Read the entire article here.

Tags: , , ,

“Yuck, you disgust me!” Affective bias against interracial couples

Posted in Articles, Identity Development/Psychology, Media Archive, Social Science, United States on 2016-08-19 12:10Z by Steven

“Yuck, you disgust me!” Affective bias against interracial couples

Journal of Experimental Social Psychology
Volume 68, January 2017
pages 68–77
DOI: 10.1016/j.jesp.2016.05.008

Allison L. Skinner, Postdoctoral Researcher
University of Washington

Caitlin M. Hudac, Senior Post-doctoral Fellow
University of Washington

Highlights

  • Bias against interracial romance is correlated with self-reported feelings of disgust.
  • Interracial couples elicit a neural disgust response among observers – as indicated by increased insula activation.
  • Manipulating state disgust leads to implicit dehumanization of interracial couples.
  • Findings suggest that meaningful social units (e.g., couples) influence person perception.

The current research expands upon the sparse existing literature on the nature of bias against interracial couples. Study 1 demonstrates that bias against interracial romance is correlated with disgust. Study 2 provides evidence that images of interracial couples evoke a neural disgust response among observers – as indicated by increased insula activation relative to images of same-race couples. Consistent with psychological theory indicating that disgust leads to dehumanization, Study 3 demonstrates that manipulating disgust leads to implicit dehumanization of interracial couples. Overall, the current findings provide evidence that interracial couples elicit disgust and are dehumanized relative to same-race couples. These findings are particularly concerning, given evidence of antisocial reactions (e.g., aggression, perpetration of violence) to dehumanized targets. Findings also highlight the role of meaningful social units (e.g., couples) in person perception, an important consideration for psychologists conducting social cognition research.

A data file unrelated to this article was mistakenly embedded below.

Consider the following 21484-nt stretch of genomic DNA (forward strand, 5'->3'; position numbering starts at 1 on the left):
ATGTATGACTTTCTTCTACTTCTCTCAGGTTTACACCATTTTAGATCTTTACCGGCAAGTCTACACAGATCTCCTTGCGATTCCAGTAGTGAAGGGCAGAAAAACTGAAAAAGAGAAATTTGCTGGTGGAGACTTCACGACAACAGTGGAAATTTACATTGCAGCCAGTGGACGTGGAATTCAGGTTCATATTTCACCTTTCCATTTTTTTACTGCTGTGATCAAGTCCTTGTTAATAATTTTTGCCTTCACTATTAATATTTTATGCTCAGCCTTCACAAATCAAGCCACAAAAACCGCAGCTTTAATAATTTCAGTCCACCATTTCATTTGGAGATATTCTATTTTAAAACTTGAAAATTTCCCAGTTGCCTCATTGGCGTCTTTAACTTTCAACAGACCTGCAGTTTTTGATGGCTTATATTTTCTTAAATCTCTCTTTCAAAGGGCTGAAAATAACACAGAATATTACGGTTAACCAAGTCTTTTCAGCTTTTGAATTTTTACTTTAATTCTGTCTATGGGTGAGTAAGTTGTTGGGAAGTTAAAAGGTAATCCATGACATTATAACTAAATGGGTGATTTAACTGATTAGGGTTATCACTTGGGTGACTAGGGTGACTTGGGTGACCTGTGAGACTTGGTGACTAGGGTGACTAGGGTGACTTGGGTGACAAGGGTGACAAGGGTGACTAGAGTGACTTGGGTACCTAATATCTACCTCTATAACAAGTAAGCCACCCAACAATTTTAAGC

Read or purchase the article here.

Tags: , , , ,

Race And Radicalism In Puerto Rico: An Interview With Carlos Alamo-Pastrana

Posted in Articles, History, Interviews, Literary/Artistic Criticism, Media Archive, Social Science, United States on 2016-08-19 01:11Z by Steven

Race And Radicalism In Puerto Rico: An Interview With Carlos Alamo-Pastrana

African American Intellectual History Society (AAIHS)
2016-08-02

Devyn Spence Benson, Assistant Professor of History and African and African American Studies
Louisiana State University